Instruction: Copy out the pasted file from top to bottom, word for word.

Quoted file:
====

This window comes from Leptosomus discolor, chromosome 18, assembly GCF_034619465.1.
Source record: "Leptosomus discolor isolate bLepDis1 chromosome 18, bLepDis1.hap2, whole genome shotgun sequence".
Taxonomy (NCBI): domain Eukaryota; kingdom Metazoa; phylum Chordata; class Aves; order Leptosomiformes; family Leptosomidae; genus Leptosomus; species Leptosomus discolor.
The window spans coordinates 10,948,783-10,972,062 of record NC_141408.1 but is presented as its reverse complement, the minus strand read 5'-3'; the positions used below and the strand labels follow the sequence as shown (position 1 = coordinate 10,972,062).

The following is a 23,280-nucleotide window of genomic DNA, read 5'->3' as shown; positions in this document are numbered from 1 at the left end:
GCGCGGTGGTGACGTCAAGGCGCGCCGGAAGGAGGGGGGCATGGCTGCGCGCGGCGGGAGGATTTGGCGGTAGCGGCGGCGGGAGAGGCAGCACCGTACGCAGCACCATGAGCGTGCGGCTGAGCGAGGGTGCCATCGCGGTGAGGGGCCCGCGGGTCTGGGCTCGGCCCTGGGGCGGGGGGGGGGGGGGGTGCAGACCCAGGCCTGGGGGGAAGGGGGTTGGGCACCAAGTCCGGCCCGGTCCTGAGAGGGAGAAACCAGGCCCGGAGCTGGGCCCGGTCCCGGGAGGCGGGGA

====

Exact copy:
This window comes from Leptosomus discolor, chromosome 18, assembly GCF_034619465.1.
Source record: "Leptosomus discolor isolate bLepDis1 chromosome 18, bLepDis1.hap2, whole genome shotgun sequence".
Taxonomy (NCBI): domain Eukaryota; kingdom Metazoa; phylum Chordata; class Aves; order Leptosomiformes; family Leptosomidae; genus Leptosomus; species Leptosomus discolor.
The window spans coordinates 10,948,783-10,972,062 of record NC_141408.1 but is presented as its reverse complement, the minus strand read 5'-3'; the positions used below and the strand labels follow the sequence as shown (position 1 = coordinate 10,972,062).

The following is a 23,280-nucleotide window of genomic DNA, read 5'->3' as shown; positions in this document are numbered from 1 at the left end:
GCGCGGTGGTGACGTCAAGGCGCGCCGGAAGGAGGGGGGCATGGCTGCGCGCGGCGGGAGGATTTGGCGGTAGCGGCGGCGGGAGAGGCAGCACCGTACGCAGCACCATGAGCGTGCGGCTGAGCGAGGGTGCCATCGCGGTGAGGGGCCCGCGGGTCTGGGCTCGGCCCTGGGGCGGGGGGGGGGGGGGGTGCAGACCCAGGCCTGGGGGGAAGGGGGTTGGGCACCAAGTCCGGCCCGGTCCTGAGAGGGAGAAACCAGGCCCGGAGCTGGGCCCGGTCCCGGGAGGCGGGGA